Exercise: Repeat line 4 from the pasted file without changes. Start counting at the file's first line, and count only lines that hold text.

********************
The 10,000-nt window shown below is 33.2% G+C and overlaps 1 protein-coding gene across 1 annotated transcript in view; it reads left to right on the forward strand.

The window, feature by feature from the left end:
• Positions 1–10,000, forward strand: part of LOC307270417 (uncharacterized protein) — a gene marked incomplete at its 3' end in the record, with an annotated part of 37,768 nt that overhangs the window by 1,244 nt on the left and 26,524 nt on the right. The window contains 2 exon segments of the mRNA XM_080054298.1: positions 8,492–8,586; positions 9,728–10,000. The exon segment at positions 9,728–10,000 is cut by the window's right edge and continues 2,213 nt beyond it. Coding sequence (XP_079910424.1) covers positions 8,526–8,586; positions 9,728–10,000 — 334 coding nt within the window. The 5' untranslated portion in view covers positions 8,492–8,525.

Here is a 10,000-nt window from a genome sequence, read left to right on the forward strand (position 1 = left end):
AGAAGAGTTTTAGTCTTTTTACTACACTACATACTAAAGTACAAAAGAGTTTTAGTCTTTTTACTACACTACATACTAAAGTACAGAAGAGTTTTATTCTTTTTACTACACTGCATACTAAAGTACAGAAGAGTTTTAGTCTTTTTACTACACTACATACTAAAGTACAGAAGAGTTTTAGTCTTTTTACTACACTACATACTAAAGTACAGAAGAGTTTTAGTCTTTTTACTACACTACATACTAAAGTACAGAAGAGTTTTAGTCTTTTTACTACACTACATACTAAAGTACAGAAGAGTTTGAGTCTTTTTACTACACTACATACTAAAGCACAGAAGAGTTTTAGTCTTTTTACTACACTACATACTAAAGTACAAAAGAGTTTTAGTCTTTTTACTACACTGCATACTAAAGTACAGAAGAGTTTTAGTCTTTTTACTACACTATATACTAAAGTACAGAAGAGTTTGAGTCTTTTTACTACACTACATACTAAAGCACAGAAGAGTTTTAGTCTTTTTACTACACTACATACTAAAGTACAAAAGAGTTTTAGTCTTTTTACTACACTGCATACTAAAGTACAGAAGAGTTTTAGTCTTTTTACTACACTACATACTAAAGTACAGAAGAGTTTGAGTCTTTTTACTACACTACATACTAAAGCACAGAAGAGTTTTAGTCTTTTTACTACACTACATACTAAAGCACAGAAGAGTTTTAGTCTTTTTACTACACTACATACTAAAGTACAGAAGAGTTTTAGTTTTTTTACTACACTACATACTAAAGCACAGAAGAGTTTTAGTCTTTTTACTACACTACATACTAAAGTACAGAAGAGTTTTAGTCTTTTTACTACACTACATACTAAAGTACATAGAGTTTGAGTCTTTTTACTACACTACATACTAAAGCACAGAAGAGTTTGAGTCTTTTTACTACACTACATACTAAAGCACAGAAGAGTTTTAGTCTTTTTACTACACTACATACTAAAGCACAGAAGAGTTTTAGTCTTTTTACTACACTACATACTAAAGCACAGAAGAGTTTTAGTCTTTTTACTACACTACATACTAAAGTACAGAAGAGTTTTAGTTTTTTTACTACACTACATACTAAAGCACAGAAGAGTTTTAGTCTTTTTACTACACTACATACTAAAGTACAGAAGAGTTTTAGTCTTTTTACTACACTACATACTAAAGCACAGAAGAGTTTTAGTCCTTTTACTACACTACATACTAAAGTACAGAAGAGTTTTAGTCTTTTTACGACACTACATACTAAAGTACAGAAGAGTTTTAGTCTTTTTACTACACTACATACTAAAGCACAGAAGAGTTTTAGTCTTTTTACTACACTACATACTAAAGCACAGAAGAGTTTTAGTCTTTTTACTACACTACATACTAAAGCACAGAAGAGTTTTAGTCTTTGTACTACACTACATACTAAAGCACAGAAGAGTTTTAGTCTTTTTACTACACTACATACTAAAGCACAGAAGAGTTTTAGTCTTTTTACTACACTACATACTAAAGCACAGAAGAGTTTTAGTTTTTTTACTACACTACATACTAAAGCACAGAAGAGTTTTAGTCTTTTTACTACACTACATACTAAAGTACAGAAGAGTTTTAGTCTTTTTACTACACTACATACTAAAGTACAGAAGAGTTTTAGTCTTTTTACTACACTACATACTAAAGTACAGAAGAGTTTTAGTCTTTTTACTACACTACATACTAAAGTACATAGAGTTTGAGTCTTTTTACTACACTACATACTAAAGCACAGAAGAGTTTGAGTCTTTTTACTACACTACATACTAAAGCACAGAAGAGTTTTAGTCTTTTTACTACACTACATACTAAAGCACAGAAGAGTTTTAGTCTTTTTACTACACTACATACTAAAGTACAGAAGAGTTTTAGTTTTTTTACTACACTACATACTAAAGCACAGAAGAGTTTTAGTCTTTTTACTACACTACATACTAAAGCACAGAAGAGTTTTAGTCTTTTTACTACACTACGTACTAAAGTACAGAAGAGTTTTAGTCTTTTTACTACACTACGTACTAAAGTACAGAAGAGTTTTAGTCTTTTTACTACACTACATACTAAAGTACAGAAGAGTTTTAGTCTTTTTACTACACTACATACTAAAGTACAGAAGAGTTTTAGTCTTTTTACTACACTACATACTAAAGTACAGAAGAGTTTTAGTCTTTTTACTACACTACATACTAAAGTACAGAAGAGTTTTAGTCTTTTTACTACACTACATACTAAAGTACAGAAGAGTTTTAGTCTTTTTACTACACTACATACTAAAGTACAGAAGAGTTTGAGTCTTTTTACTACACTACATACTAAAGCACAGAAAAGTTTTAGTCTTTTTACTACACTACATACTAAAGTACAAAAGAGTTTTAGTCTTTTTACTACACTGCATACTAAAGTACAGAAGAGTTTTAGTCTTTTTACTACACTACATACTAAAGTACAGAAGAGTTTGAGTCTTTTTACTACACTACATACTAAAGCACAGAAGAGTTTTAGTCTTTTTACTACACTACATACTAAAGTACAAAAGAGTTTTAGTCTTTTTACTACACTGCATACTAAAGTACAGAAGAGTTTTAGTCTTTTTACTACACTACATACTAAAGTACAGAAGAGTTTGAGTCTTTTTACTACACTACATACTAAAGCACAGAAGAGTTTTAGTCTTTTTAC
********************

Here is a 10,000-nt window from a genome sequence, read left to right on the forward strand (position 1 = left end):